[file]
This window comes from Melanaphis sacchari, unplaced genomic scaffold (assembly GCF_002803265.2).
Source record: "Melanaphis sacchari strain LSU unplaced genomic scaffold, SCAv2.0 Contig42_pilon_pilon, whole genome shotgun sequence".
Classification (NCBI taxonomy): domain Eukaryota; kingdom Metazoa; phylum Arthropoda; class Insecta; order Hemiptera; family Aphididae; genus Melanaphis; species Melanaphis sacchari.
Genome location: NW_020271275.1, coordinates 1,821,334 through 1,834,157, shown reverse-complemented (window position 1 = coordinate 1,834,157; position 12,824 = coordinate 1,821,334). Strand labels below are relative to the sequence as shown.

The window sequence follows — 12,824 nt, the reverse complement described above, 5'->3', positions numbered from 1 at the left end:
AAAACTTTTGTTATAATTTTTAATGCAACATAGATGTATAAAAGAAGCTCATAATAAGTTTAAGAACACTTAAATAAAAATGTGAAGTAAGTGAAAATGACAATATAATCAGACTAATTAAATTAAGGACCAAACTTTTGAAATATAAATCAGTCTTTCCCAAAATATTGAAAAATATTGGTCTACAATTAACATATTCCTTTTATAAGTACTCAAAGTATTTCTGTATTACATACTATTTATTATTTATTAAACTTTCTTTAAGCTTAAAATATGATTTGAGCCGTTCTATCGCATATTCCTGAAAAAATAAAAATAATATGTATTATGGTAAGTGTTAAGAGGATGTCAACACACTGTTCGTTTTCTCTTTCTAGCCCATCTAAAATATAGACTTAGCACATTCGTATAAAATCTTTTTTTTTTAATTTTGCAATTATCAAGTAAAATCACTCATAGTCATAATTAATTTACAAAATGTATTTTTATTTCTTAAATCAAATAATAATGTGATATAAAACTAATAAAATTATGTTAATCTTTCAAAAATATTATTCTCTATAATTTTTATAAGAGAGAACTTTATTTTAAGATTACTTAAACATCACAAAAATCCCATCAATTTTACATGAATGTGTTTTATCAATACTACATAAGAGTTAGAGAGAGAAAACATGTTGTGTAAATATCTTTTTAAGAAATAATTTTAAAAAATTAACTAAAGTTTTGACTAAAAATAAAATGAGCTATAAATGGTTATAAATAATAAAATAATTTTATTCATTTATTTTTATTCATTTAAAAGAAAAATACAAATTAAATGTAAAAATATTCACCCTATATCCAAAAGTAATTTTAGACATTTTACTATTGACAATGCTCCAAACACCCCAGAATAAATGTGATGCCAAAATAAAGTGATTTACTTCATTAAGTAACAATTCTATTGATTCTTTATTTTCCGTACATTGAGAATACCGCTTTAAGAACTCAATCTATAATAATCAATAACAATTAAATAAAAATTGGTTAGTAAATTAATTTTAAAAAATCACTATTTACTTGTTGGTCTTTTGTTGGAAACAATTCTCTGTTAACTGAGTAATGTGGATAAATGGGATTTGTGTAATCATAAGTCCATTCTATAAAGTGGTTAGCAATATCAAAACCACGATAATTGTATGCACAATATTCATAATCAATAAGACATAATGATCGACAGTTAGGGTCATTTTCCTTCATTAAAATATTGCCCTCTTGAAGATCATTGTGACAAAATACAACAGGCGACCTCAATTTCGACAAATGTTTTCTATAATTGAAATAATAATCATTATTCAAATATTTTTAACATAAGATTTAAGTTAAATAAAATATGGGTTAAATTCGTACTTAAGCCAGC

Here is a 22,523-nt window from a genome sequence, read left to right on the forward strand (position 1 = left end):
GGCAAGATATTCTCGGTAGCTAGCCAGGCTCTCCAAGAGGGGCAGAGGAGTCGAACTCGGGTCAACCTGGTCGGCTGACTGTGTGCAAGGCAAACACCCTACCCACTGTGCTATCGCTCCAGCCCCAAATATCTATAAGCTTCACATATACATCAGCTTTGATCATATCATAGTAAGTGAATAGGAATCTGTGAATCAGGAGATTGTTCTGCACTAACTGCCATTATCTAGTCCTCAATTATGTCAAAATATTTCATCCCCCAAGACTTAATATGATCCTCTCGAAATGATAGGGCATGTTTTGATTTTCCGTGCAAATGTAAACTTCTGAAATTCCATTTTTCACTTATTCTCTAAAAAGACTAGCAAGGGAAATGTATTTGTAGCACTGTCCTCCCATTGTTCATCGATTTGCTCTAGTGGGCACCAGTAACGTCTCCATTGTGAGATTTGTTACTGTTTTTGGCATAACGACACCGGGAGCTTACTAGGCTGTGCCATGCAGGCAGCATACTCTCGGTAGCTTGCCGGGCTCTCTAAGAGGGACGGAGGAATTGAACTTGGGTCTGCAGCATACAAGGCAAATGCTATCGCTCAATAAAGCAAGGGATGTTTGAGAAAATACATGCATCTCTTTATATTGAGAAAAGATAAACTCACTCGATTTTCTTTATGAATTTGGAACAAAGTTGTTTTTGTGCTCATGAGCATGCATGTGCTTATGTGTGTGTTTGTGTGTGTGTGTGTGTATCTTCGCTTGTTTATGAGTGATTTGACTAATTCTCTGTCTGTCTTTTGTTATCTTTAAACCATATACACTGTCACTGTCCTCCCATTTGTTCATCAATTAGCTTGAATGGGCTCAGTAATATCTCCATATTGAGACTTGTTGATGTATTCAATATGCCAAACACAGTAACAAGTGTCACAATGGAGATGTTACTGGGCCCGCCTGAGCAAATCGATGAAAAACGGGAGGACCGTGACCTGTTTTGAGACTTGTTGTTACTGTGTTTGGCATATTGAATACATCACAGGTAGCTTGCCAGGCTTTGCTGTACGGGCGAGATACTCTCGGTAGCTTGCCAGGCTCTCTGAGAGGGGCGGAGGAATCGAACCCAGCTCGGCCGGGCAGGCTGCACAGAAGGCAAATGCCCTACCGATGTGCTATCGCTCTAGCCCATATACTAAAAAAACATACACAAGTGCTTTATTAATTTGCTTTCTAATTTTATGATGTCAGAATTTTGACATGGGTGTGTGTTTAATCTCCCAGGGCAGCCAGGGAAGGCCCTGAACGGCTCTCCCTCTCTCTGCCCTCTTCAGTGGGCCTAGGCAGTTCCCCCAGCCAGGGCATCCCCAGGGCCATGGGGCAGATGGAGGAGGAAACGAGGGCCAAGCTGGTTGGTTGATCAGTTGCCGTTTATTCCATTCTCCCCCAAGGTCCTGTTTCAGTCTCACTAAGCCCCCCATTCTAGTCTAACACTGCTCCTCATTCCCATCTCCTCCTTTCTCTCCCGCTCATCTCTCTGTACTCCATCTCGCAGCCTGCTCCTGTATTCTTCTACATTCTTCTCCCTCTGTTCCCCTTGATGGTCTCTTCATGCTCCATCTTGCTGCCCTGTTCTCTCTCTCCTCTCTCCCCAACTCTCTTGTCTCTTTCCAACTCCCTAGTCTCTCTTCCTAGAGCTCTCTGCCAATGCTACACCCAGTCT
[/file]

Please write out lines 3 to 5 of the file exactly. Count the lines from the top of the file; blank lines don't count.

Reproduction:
Classification (NCBI taxonomy): domain Eukaryota; kingdom Metazoa; phylum Arthropoda; class Insecta; order Hemiptera; family Aphididae; genus Melanaphis; species Melanaphis sacchari.
Genome location: NW_020271275.1, coordinates 1,821,334 through 1,834,157, shown reverse-complemented (window position 1 = coordinate 1,834,157; position 12,824 = coordinate 1,821,334). Strand labels below are relative to the sequence as shown.

The window sequence follows — 12,824 nt, the reverse complement described above, 5'->3', positions numbered from 1 at the left end: